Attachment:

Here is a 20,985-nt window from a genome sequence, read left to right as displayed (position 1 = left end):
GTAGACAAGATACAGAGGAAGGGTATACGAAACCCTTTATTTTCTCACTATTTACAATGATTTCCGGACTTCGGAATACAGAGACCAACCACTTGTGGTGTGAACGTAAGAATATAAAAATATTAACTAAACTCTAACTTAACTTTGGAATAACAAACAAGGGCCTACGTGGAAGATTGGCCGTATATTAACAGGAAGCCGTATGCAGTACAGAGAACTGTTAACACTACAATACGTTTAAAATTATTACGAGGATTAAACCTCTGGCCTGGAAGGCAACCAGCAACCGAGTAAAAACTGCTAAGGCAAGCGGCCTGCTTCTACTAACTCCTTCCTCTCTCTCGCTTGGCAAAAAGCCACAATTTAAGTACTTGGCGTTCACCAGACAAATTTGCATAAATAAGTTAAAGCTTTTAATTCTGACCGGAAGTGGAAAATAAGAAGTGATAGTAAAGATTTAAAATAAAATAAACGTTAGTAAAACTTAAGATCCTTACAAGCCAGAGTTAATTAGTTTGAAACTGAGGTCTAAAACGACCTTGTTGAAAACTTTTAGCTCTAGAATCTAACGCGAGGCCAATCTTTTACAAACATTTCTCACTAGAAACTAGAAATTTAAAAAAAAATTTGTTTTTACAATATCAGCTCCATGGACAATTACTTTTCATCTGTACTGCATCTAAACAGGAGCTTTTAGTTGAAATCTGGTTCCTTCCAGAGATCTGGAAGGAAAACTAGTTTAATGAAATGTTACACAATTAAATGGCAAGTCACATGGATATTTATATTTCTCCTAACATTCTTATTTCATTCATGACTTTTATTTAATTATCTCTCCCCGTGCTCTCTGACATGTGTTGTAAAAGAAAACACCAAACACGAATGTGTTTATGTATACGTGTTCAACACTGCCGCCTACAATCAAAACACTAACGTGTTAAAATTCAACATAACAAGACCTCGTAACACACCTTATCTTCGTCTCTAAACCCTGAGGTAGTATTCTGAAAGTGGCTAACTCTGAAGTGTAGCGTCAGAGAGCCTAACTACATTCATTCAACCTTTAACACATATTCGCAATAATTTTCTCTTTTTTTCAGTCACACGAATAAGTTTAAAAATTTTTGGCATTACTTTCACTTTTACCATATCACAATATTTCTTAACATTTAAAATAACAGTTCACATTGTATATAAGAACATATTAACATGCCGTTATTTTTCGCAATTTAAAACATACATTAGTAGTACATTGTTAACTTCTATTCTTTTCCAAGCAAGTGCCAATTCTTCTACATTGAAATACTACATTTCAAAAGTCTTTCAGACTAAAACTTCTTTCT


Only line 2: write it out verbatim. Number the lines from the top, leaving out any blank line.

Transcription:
GTAGACAAGATACAGAGGAAGGGTATACGAAACCCTTTATTTTCTCACTATTTACAATGATTTCCGGACTTCGGAATACAGAGACCAACCACTTGTGGTGTGAACGTAAGAATATAAAAATATTAACTAAACTCTAACTTAACTTTGGAATAACAAACAAGGGCCTACGTGGAAGATTGGCCGTATATTAACAGGAAGCCGTATGCAGTACAGAGAACTGTTAACACTACAATACGTTTAAAATTATTACGAGGATTAAACCTCTGGCCTGGAAGGCAACCAGCAACCGAGTAAAAACTGCTAAGGCAAGCGGCCTGCTTCTACTAACTCCTTCCTCTCTCTCGCTTGGCAAAAAGCCACAATTTAAGTACTTGGCGTTCACCAGACAAATTTGCATAAATAAGTTAAAGCTTTTAATTCTGACCGGAAGTGGAAAATAAGAAGTGATAGTAAAGATTTAAAATAAAATAAACGTTAGTAAAACTTAAGATCCTTACAAGCCAGAGTTAATTAGTTTGAAACTGAGGTCTAAAACGACCTTGTTGAAAACTTTTAGCTCTAGAATCTAACGCGAGGCCAATCTTTTACAAACATTTCTCACTAGAAACTAGAAATTTAAAAAAAAATTTGTTTTTACAATATCAGCTCCATGGACAATTACTTTTCATCTGTACTGCATCTAAACAGGAGCTTTTAGTTGAAATCTGGTTCCTTCCAGAGATCTGGAAGGAAAACTAGTTTAATGAAATGTTACACAATTAAATGGCAAGTCACATGGATATTTATATTTCTCCTAACATTCTTATTTCATTCATGACTTTTATTTAATTATCTCTCCCCGTGCTCTCTGACATGTGTTGTAAAAGAAAACACCAAACACGAATGTGTTTATGTATACGTGTTCAACACTGCCGCCTACAATCAAAACACTAACGTGTTAAAATTCAACATAACAAGACCTCGTAACACACCTTATCTTCGTCTCTAAACCCTGAGGTAGTATTCTGAAAGTGGCTAACTCTGAAGTGTAGCGTCAGAGAGCCTAACTACATTCATTCAACCTTTAACACATATTCGCAATAATTTTCTCTTTTTTTCAGTCACACGAATAAGTTTAAAAATTTTTGGCATTACTTTCACTTTTACCATATCACAATATTTCTTAACATTTAAAATAACAGTTCACATTGTATATAAGAACATATTAACATGCCGTTATTTTTCGCAATTTAAAACATACATTAGTAGTACATTGTTAACTTCTATTCTTTTCCAAGCAAGTGCCAATTCTTCTACATTGAAATACTACATTTCAAAAGTCTTTCAGACTAAAACTTCTTTCT